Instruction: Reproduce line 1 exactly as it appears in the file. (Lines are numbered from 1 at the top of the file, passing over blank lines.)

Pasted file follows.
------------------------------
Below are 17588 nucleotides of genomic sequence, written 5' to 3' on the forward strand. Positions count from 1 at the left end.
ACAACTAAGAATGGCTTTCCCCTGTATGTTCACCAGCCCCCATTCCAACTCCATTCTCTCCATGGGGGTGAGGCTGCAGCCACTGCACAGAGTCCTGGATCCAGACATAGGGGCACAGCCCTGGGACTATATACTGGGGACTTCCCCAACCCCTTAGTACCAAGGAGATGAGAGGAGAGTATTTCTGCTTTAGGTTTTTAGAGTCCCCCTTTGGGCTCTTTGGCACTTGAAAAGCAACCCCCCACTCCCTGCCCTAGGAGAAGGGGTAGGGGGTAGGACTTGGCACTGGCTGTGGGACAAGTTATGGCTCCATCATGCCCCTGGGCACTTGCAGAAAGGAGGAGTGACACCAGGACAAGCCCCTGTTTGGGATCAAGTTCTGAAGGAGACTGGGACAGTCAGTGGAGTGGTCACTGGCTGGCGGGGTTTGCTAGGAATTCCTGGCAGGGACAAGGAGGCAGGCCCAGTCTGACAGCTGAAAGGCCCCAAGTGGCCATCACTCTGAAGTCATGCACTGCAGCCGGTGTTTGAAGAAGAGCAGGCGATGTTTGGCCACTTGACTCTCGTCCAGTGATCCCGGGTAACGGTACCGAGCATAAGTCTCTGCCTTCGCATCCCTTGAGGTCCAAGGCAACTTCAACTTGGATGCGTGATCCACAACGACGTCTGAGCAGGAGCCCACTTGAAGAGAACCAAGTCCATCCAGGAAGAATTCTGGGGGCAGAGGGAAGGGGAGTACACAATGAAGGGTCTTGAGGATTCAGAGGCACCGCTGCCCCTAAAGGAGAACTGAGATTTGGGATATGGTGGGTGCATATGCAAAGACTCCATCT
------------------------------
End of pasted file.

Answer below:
Below are 17588 nucleotides of genomic sequence, written 5' to 3' on the forward strand. Positions count from 1 at the left end.